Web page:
|3/8/2013 8:57 AM|
About the authors:
Jonathan Stadler is a technical head at the Wits Reproductive
Health and HIV Institute. His research focuses on the ethnography
of HIV/AIDS, clinical HIV prevention trials (specifically microbicides),
and community engagement with medical research in rural and
urban South Africa.
Eirik Saethre is an assistant professor of anthropology at the
University of Hawaii at Mānoa. His research examines responses
to disease, medical intervention and pharmaceuticals in urban
South Africa and remote Aboriginal Australia.
The views expressed in this Review are solely those of the authors
and the Centre for the Study of AIDS.
Publisher: Centre for the Study of AIDS, University of Pretoria
Series editor: Mary Crewe
Editor: Robin Hamilton
Design and production: Bluprint Design
Illustrations: Anri Theron, Jacques Lange and Matthew Reid
Copyright © 2012, University of Pretoria and the authors.
All rights reserved.
'Off Label' AIDS Review
|10/29/2012 12:56 PM|
Researchers from the Wits Reproductive Health & HIV Institute (WRHI) in Johannesburg, South Africa, in the first pathological study to address why HIV patients on antiretroviral therapy die, have learned that the vast majority of deaths are due to tuberculosis (TB). During the first three months of antiretroviral therapy, when the risk of death is the highest, the team, led by Dr. Emily Wong, found that tuberculosis contributed to at least 80% of the deaths. Most cases of tuberculosis were undiagnosed and two-thirds were accompanied by at least one other infection or cancer.
Dr. Francois Venter, the senior author, said of the results, “The TB finding was scary and its magnitude surprising. What was even more worrying was how secondary infections co-existed in these patients, and often went undiagnosed, even in a hospital setting. The bottom line is that we need better TB prevention and initiation of antiretroviral therapy before people are at risk of these other cancers and infections.”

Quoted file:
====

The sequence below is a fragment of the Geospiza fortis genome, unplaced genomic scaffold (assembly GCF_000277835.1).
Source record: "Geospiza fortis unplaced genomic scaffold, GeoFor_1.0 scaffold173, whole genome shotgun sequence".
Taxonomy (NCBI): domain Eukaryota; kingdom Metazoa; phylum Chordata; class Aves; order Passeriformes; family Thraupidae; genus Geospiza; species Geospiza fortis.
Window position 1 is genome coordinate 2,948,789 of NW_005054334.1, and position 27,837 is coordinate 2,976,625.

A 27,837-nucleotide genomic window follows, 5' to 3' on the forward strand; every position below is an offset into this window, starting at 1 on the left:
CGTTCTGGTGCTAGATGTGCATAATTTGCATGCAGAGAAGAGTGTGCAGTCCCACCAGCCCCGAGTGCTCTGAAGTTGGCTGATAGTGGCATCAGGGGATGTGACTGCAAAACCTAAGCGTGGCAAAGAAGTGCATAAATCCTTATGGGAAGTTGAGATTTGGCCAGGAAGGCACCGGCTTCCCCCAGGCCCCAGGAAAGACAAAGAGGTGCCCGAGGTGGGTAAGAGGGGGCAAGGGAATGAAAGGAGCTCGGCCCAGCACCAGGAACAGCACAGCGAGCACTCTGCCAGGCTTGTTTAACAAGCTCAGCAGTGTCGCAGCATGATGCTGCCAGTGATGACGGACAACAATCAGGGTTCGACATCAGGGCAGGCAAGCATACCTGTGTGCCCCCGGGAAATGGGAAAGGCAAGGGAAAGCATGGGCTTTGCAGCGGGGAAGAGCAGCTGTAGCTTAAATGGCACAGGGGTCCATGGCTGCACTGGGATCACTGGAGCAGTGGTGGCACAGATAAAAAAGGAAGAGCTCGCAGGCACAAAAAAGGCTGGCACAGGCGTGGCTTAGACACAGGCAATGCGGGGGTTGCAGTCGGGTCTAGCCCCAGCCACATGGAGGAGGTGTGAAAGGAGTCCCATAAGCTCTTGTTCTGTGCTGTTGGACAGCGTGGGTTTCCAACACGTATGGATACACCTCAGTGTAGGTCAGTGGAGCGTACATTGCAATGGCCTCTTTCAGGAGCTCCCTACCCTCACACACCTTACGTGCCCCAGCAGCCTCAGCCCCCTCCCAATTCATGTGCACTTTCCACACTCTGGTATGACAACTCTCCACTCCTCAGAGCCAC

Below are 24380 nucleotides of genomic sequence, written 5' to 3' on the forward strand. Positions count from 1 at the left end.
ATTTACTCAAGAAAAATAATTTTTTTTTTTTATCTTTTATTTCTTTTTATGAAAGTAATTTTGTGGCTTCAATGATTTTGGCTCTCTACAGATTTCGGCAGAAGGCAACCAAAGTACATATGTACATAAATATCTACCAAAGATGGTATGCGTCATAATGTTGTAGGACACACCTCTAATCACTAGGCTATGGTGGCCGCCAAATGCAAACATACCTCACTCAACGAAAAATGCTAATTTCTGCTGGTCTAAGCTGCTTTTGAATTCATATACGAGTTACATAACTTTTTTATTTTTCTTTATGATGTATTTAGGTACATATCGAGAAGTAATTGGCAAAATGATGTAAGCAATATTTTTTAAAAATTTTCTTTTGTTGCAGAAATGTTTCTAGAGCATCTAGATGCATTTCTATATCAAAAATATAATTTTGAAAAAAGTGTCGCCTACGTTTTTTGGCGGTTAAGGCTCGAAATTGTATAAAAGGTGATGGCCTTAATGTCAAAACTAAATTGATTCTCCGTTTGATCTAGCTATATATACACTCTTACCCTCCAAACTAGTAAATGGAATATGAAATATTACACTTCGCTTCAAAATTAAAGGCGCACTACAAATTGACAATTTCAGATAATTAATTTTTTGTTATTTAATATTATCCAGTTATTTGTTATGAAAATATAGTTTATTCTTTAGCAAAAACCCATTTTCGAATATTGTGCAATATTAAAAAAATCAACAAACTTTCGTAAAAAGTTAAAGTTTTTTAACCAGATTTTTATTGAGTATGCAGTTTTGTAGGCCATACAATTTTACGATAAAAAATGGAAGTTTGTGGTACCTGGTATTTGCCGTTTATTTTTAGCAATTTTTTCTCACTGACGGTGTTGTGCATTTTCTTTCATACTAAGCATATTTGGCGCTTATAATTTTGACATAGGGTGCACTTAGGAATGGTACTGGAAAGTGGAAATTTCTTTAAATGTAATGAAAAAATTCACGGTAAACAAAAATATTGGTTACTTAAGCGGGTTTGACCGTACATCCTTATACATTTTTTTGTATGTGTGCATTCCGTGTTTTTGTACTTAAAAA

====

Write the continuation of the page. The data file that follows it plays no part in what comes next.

Dr. Wong is currently an international associate and research fellow at the KwaZulu Research Institute for Tuberculosis and HIV, which officially opened its new research facility on October 9, 2012. She said, “Despite the roll-out of antiretroviral therapy, HIV and TB continue to be a deadly combination. The patients and the families who participated in this study wanted good to come from their tragic losses. We now have a responsibility to understand how these two diseases work together to cause sickness and death so that we can devise better treatments and save lives.”
Causes of Death on Antiretroviral Therapy.pdf
|10/29/2012 12:53 PM|
South Africa’s current national policy on contraception has been in place for more than 10 years. But much has changed in the field of reproductive health since 2001, when the National Contraception Policy Guidelines within a reproductive health framework were developed. The high prevalence of HIV prompted health officials to call for a review of the policy, in light of the Following:
- New developments in contraceptive research and availability of new technologies, some of which have been introduced in other African countries
- A shrinking number of available contraceptive methods in South Africa
- Weakened delivery of contraceptive services, resulting in high levels of unintended pregnancies
- The need to ensure linkages and alignment with other related national and international policies and frameworks.
Contraception – Bringing Policy up to date.pdf
|10/29/2012 12:47 PM|
In-depth interviews identified considerable weaknesses within operational HIV service delivery. These manifested as missed opportunities for HIV testing in antenatal care due to shortages of test kits; insufficient staff assigned to HIV services; late payment of lay counsellors, with consequent absenteeism; and delayed transcription of CD4 cell count results into patient files (required for ART initiation).
By contrast, individual factors undermining access encompassed psychosocial concerns, such as fear of a positive test result or a partner’s reaction; and stigma. Data and information systems for monitoring in the three peri-urban facilities were markedly inadequate.
Health system weaknesses constrain access to PMTCT and maternal HIV.pdf
|10/29/2012 12:50 PM|
South Africa has taken important steps to turn the tide of mother and infant deaths around. Following the HCT campaign initiated in 2010, there is great emphasis on training nurses and midwives to become NIM-ART practitioners.
The pressure is high to get as many practitioners into the field to increase access to treatment and care, but training without mentoring is no training at all. It is essential that the training of nurses and midwives be followed up with adequate clinical mentoring to assist NIM-ART practitioners to become competent and confident to initiate treatment. Nurses and midwives should not be put under pressure to start initiating without the necessary clinical mentorship recommended and supported by the national Department of Health.